Thoughts on Pursuing New Lifestyle Paths in the New Year

Nick Antonaccio
Nick Antonaccio

We’ve become polarized in many aspects of our social, political and even dietary viewpoints. In the new year, I recommend, and have personally resolved, to seek a more centrist viewpoint and conduct in my inward and outward lifestyle, all with the goal of seeking a more balanced perspective on life.

I encourage you to join me to experiment with changing select aspects of your personal life, whether you conduct yourself at either end of the social/political spectrum or closer to the center. It’s always beneficial to hit the reset button on occasion.

A few recommendations:

  1. Are you viewing and reading every news bulletin, e-mail, text and tweet as soon as they appear on your home screen banner? Experiment by spending one day a week with your smartphone at least 10 feet from your reach. Maybe begin with one hour a day.
  2. Have you experimented with a Meatless Monday? Try a Meatless week. Over the past two years I’ve witnessed an undercurrent of dietary change in our country. The western diet of the baby boomer generation (high levels of fat, sugar, processed foods) has slowly been rejected by younger generations. The Millennial and Generation Z population are shifting their diets to more plant protein based, grounded in natural foods. Anecdotal evidence of this is the growing number of restaurant menus and food markets featuring prominently identified vegetarian and/or vegan dishes or shelf items.
  3. Enjoying a glass of wine with meals most evenings? Try consistently abstaining from any alcohol for several days or a week. Or join the growing ranks of consumers experimenting with the concept of a Dry January (and/or March or any months you select). Wine in moderation has always been my hallmark. For me, abstention for any prolonged period diminishes the joy and enhancement that a glass of wine brings to a meal. But I’ve noticed the growing trend of Dry January across multiple generations of adults.

This phenomenon began in Great Britain nearly 10 years ago and has gained popularity in the United States over the last two years. Health conscious adults are abstaining from alcohol during this month in an effort to curb their alcohol consumption and seek a healthier diet.

Anecdotal results I’ve gleaned are all positive. In Britain, the University of Sussex has been tracking the results of those who practice Dry January. During and after the month-long abstention, they report a “host of health benefits, like improved sleep, more energy and weight loss.” How to measure the effect of short-term abstention? Do you have more energy, feel more productive and healthier? Do you feel inclined to continue to follow this regime again?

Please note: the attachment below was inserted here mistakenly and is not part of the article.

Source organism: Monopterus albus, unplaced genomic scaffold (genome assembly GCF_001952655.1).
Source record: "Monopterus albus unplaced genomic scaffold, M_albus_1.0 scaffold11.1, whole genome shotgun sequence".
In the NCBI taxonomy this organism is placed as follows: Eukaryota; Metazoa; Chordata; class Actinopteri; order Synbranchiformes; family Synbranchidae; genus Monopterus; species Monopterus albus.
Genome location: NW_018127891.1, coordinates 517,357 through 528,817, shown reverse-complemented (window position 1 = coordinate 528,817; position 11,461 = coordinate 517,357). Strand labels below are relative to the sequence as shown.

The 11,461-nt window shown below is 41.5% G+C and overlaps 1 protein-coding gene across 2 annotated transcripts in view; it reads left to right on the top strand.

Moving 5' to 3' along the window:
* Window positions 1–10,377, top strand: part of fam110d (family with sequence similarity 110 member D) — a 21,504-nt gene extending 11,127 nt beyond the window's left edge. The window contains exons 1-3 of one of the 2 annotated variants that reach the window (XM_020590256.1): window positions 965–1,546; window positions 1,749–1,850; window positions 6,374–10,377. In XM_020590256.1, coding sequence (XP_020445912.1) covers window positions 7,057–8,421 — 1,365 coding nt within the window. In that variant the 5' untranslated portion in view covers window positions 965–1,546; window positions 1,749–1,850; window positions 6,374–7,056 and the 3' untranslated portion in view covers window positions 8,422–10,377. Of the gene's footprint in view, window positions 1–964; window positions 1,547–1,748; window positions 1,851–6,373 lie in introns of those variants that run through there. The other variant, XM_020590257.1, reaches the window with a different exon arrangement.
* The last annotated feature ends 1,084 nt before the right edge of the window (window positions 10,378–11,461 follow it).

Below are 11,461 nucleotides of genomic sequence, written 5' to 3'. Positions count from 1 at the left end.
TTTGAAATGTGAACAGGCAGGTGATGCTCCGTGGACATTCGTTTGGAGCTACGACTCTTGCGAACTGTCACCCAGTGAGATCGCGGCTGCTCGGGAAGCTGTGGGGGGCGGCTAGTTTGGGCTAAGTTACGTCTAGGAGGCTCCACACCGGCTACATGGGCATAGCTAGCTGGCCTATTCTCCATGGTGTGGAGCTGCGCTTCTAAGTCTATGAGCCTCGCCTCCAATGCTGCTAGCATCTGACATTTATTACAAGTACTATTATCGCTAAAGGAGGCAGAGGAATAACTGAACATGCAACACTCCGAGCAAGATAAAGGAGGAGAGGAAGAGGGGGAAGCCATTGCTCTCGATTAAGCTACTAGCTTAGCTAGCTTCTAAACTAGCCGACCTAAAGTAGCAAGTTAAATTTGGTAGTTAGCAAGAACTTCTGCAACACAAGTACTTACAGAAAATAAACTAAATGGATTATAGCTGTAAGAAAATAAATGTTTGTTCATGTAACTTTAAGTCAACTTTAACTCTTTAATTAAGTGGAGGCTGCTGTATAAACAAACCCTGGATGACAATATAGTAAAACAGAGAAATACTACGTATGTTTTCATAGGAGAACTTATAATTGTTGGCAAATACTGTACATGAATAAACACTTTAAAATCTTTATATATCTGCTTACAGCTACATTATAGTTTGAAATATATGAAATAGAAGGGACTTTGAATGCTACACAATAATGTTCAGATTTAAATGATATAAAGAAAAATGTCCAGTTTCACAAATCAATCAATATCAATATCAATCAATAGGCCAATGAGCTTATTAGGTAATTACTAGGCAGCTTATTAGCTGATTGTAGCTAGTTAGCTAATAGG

How to cope with the temptation of alcohol during the month? I recommend multiple glasses of sparkling water, in place of sparkling wine, in a stemmed wine glass. And be sure to not engage in an excessively Wet February.

I believe that alcoholic consumption (of any type) is intrinsically dangerous and unhealthy. I also espouse the volumes of medical evidence that, drunk in moderation, wine has long-term health benefits that seem to outweigh the obvious risks.

I endorse the USDA guidelines that moderate consumption is acceptable. Men should consume no more than two glasses per day; women one glass. But is the USDA’s acceptable consumption definition valid for your physiological make-up? Try the Dry January experiment and measure the effects.

The bottom line for me has always been three principles: moderation in consumption, drinking responsibly and consulting your medical professional before consuming alcohol. Somewhere in those maxims lies a reasonable approach.

But now I find myself getting caught up in the growing appeal of temporary abstention. As I’m at my desk penning this week’s column, I’ve convinced myself it is appropriate that I too join the ranks of teetotalers for the month of January. And perhaps even cut back on my animal protein and my social media consumption.

Nick Antonaccio is a 40-year Pleasantville resident. For over 25 years he has conducted wine tastings and lectures. Nick is a member of the Wine Media Guild of wine writers. He also offers personalized wine tastings and wine travel services. Nick’s credo: continuous experimenting results in instinctive behavior. You can reach him at or on Twitter @sharingwine.


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